I would like to say that the rights of an author before publication are not under Federal jurisdiction as matter of rule. They are matter of State jurisdiction and interpretation. Each State has adopted different views, or many States have, as to what those rights are. But as the bill now stands, with this section included, there is one important point which is omitted which might give to copyright owners the very rights which you gentlemen seek to deny-by reason of the author's rights in an unpublished work. An important question is, what is an unpublished work? The Jewelers' Association of New York issued a trade directory annually. They made application for copyright, but did not complete it. They then applied for an injunction against a rival concern on the ground that they had not published the book, but only leased it to their several members. Afterwards they took the position that when they deposited the work with the Librarian of Congress the deposit constituted a publication at common law and that by reason of that deposit they had abandoned their common-law rights.

There is no principle more firmly established than that when copyright is secured it is in exchange for something that the author had

before, and he must abandon that in order to secure his copyright under the statute. Under this bill, unaccompanied by some means of stating that the attempt to secure copyright would be tantamount to publication at common law, there may be danger that there are two parallel lines that an owner of copyright may follow; because I think, although not quite sure, that there is no definition in this bill of the words " publish at common law."

Representative CURRIER. I think we have left that entirely to the


Mr. WISE. But State courts have decided that the publication is by filing a copy. So there the rights are preserved.

In this bill, as I understand it, as it now reads, there is no necessity for filing until demand is made and it may never be made.

Representative CURRIER. I have an impression that that will not be the form of the bill when it gets out.

Mr. WISE. The amendment which I have in mind is, I think, an important one, and would control probably the sale of books. I think some one, perhaps Mr. Fuller, has mentioned the matter before the committee. My idea is that it should be as near as possible to that section of the statute which imposes the penalty for infringement. The grant is in section 1, and the other provision is hidden away in section 44. There are 43 sections between.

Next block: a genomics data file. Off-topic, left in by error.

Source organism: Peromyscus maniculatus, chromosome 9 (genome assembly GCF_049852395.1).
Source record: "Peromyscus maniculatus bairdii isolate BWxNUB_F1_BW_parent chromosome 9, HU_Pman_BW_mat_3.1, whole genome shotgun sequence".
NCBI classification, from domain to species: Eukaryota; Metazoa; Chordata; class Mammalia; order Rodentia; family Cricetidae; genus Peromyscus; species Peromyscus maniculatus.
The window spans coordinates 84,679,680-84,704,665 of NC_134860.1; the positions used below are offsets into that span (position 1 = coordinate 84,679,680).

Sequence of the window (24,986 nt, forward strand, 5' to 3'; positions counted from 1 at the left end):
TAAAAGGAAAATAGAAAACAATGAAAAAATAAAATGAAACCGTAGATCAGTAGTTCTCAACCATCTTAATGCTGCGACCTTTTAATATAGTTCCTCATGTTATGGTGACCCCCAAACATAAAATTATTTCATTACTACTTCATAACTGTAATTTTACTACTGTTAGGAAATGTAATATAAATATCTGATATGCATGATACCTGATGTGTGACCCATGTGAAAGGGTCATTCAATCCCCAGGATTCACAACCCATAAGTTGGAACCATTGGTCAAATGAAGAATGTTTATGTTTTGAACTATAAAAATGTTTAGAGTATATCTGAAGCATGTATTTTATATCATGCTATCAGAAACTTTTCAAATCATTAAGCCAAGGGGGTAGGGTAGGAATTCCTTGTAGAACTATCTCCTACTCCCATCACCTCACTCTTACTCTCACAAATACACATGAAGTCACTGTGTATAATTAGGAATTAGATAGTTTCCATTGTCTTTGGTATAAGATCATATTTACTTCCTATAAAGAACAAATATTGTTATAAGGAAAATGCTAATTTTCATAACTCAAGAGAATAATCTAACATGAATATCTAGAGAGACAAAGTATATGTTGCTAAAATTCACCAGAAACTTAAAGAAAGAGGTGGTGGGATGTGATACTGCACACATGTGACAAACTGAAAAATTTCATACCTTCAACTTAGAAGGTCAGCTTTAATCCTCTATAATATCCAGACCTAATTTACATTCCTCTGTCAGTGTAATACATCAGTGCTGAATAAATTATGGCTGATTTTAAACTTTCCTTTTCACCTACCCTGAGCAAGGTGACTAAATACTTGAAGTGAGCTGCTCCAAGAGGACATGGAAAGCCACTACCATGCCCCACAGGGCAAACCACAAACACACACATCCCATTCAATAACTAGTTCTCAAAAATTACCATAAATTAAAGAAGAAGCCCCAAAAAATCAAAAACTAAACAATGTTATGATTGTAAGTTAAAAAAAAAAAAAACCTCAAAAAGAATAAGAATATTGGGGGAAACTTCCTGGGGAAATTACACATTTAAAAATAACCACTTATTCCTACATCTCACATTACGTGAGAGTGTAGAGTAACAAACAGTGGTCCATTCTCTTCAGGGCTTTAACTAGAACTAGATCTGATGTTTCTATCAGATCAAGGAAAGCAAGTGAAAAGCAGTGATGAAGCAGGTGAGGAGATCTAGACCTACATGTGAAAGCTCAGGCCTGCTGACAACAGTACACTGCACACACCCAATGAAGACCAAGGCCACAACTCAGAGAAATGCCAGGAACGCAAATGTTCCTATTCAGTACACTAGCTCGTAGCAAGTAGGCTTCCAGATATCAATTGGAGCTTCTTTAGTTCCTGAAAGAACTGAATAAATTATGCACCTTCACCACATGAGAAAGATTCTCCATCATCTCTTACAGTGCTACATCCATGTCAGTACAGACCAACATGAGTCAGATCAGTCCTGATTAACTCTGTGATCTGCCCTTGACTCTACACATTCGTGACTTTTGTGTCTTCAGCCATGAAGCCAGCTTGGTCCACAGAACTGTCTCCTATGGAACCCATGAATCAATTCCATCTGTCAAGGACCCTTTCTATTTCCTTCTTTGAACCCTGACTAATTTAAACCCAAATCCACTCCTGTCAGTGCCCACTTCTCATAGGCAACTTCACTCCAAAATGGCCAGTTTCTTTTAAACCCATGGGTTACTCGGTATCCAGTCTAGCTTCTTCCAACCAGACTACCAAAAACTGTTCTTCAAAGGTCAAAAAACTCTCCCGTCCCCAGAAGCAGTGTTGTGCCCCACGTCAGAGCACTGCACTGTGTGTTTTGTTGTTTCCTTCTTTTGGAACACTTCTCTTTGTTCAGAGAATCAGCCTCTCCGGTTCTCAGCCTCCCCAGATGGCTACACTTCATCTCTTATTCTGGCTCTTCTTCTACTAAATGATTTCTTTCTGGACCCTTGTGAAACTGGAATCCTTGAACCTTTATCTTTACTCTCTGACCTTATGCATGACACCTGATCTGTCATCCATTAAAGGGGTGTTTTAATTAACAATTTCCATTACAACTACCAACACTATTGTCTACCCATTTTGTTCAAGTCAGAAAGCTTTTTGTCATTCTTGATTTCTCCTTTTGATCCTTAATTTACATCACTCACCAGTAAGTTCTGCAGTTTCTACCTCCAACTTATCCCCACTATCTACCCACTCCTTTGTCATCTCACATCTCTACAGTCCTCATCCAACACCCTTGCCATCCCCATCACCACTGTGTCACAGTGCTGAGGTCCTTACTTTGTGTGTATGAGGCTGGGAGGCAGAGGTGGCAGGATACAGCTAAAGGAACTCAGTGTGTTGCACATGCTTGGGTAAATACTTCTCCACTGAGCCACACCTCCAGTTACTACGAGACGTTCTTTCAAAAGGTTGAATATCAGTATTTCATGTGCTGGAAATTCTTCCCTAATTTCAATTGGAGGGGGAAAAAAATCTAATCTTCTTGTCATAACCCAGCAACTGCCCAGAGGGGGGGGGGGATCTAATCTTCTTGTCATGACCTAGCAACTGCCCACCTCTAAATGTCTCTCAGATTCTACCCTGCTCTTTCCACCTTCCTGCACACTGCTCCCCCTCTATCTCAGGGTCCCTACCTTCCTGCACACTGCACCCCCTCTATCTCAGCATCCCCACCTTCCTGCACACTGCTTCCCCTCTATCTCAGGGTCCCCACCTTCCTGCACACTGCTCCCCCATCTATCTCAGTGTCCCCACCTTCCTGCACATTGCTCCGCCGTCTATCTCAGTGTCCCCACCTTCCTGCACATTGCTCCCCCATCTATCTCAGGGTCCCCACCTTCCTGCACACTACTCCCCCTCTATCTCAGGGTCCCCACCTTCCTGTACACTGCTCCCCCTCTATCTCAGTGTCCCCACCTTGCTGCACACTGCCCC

Mr. PUTNAM. Mr. Chairman and gentlemen of the committee, a gentleman on the other side spoke for over an hour this morning and went all over a large range of territory, from his idea of liberty to the business done by Putnam's Sons. There are certain things which I think tend to confuse the judgment and action of this committee.

The gentleman who spoke this morning began by laying claim to be the representative of the general public; the implication being that he was the only one here who did not represent some special interest and that the general public required him to appear in its defense. I think that it is an indignity to you gentlemen, because you are here as a court representing the general public, and I think their interests are perfectly safe in your hands. That gentleman gave prominence to the importance of securing for the people liberty of action. Liberty of action to do what?

With all possible allowance for the exuberance of oratory I point out that there are various kinds of liberty, and that some of them are not conducive to justice or to the interests of the community. Mr. Ogilvie thought he was entitled to liberty of action when he undertook to appropriate matter which had been put together with great labor by the Messrs. Merriam and that it was an infringement on his liberty not to be allowed to appropriate that matter. The Supreme Court held that that was a liberty of action that was undesirable for any citizen or for the interests of the public.

IVe want liberty, but liberty under the law, a liberty which does not involve action by any citizen that brings injustice on another citizen. That speaker said very frankly that he was speaking on his individual judgment. I remind you gentlemen that in the deliberations had in the hearings before your committee, and in the conferences, which,